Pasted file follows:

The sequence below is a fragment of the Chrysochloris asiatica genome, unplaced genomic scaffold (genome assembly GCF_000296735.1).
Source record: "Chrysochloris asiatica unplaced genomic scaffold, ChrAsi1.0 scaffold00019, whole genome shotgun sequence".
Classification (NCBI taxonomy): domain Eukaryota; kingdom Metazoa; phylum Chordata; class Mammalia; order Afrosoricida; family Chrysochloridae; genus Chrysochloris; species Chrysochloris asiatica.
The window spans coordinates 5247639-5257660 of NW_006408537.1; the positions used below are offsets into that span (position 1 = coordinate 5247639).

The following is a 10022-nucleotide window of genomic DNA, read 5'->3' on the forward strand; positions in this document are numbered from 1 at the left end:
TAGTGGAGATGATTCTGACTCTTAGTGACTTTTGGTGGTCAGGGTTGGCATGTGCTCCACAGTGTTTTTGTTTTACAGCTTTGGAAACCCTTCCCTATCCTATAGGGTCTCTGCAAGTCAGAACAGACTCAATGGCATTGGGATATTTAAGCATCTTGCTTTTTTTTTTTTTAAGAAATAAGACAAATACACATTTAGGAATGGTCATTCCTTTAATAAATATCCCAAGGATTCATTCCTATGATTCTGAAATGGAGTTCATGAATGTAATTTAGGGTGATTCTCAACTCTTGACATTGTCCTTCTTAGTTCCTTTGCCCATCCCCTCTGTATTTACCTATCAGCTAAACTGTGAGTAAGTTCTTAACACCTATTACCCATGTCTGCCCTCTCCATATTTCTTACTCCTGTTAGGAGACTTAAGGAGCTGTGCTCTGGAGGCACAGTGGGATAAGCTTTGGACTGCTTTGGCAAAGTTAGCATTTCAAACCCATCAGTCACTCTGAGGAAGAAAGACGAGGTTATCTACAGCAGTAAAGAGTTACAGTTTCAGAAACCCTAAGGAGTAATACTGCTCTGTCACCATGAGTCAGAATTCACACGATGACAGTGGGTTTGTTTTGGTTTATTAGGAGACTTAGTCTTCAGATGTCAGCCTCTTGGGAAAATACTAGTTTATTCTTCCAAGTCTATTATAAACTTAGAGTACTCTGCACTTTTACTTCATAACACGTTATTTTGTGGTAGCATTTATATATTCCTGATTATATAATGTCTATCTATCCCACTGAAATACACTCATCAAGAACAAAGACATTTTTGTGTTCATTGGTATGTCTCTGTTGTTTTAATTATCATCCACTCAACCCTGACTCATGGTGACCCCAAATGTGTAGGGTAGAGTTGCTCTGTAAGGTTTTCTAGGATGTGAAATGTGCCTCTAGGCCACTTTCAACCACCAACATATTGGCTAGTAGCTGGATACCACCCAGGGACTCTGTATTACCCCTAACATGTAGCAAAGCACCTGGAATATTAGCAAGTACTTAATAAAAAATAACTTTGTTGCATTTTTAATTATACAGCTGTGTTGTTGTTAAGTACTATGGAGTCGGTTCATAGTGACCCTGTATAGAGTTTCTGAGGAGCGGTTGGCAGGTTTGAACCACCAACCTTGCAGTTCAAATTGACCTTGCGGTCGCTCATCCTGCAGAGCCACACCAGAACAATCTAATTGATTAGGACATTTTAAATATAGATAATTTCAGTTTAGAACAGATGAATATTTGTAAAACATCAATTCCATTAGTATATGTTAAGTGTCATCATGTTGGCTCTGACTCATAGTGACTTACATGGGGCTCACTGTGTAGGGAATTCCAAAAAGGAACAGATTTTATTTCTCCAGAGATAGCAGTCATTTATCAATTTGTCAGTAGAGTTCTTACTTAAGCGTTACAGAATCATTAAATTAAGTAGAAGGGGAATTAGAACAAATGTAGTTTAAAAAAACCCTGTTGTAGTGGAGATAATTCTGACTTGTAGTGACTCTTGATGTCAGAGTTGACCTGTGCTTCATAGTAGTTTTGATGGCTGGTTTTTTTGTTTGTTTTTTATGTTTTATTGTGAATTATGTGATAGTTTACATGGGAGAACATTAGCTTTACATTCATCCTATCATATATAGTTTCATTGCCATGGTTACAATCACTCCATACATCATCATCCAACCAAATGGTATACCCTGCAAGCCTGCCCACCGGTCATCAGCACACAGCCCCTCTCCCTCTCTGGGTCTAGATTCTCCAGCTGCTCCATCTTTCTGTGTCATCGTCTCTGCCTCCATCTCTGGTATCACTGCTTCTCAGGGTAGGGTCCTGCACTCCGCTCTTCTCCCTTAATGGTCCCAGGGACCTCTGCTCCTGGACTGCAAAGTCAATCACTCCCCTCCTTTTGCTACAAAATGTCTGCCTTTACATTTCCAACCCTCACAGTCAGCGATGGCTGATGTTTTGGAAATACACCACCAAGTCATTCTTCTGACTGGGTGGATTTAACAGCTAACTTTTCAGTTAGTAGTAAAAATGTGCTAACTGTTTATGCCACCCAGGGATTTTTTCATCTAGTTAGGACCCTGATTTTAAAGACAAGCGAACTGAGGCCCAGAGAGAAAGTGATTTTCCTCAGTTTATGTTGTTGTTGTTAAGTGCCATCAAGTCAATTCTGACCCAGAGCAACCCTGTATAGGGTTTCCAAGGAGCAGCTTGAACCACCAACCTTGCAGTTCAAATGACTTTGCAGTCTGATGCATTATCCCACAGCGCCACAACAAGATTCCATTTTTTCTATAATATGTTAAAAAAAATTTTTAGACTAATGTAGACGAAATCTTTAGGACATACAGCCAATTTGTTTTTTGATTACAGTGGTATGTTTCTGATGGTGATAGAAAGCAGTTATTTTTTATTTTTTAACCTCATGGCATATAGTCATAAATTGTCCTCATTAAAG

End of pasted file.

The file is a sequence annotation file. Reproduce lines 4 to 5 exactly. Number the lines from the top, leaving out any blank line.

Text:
The window spans coordinates 5247639-5257660 of NW_006408537.1; the positions used below are offsets into that span (position 1 = coordinate 5247639).

The following is a 10022-nucleotide window of genomic DNA, read 5'->3' on the forward strand; positions in this document are numbered from 1 at the left end: